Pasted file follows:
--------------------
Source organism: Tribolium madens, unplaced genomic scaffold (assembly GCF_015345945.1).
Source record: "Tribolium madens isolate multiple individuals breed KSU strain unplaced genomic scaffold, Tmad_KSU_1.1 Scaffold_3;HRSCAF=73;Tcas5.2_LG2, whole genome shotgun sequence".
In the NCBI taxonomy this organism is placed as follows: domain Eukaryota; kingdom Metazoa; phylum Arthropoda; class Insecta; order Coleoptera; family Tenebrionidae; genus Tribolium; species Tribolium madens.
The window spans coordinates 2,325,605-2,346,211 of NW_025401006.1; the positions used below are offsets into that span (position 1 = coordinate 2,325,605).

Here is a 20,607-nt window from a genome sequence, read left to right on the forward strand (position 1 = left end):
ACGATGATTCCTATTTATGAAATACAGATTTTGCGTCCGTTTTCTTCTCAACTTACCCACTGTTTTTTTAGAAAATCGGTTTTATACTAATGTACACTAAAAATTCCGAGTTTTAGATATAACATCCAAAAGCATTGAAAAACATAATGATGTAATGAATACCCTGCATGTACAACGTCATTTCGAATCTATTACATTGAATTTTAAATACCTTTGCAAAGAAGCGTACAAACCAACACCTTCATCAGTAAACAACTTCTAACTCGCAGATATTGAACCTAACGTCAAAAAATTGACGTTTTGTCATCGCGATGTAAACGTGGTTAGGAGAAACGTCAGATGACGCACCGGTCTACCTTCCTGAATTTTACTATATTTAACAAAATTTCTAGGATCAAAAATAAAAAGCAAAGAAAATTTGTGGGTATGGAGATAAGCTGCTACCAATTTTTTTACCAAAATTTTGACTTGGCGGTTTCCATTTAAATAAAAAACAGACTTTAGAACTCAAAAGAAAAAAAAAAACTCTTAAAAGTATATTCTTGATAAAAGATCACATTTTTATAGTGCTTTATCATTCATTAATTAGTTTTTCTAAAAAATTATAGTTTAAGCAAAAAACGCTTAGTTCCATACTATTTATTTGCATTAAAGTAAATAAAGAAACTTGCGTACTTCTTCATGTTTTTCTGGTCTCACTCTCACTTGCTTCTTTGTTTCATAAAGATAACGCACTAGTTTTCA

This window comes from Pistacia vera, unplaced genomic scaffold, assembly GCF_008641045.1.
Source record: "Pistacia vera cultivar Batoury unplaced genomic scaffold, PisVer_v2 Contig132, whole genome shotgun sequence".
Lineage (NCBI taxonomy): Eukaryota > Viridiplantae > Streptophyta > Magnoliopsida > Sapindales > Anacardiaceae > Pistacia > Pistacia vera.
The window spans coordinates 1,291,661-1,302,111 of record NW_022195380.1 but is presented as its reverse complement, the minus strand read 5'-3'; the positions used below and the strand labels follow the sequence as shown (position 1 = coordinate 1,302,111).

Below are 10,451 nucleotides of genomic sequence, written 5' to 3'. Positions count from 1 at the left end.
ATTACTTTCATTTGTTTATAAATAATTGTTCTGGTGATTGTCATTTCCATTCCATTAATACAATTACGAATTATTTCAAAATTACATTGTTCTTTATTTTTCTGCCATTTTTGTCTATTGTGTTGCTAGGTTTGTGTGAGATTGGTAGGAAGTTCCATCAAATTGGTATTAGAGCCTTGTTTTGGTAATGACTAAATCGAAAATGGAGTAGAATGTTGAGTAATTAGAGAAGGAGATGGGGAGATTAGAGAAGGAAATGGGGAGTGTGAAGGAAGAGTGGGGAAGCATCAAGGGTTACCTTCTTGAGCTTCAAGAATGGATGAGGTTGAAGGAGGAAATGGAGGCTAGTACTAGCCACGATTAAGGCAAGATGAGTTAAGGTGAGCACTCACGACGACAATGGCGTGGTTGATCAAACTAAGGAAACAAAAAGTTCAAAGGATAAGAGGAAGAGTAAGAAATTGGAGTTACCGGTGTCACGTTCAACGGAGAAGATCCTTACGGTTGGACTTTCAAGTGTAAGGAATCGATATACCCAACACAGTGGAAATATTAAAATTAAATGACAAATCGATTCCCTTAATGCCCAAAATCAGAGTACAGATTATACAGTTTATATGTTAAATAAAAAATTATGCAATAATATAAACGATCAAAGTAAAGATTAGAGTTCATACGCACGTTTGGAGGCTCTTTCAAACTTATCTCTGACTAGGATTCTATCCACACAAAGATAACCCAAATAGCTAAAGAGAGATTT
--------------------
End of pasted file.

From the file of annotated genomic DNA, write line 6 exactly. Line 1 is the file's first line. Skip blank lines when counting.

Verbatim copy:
ACGATGATTCCTATTTATGAAATACAGATTTTGCGTCCGTTTTCTTCTCAACTTACCCACTGTTTTTTTAGAAAATCGGTTTTATACTAATGTACACTAAAAATTCCGAGTTTTAGATATAACATCCAAAAGCATTGAAAAACATAATGATGTAATGAATACCCTGCATGTACAACGTCATTTCGAATCTATTACATTGAATTTTAAATACCTTTGCAAAGAAGCGTACAAACCAACACCTTCATCAGTAAACAACTTCTAACTCGCAGATATTGAACCTAACGTCAAAAAATTGACGTTTTGTCATCGCGATGTAAACGTGGTTAGGAGAAACGTCAGATGACGCACCGGTCTACCTTCCTGAATTTTACTATATTTAACAAAATTTCTAGGATCAAAAATAAAAAGCAAAGAAAATTTGTGGGTATGGAGATAAGCTGCTACCAATTTTTTTACCAAAATTTTGACTTGGCGGTTTCCATTTAAATAAAAAACAGACTTTAGAACTCAAAAGAAAAAAAAAAACTCTTAAAAGTATATTCTTGATAAAAGATCACATTTTTATAGTGCTTTATCATTCATTAATTAGTTTTTCTAAAAAATTATAGTTTAAGCAAAAAACGCTTAGTTCCATACTATTTATTTGCATTAAAGTAAATAAAGAAACTTGCGTACTTCTTCATGTTTTTCTGGTCTCACTCTCACTTGCTTCTTTGTTTCATAAAGATAACGCACTAGTTTTCA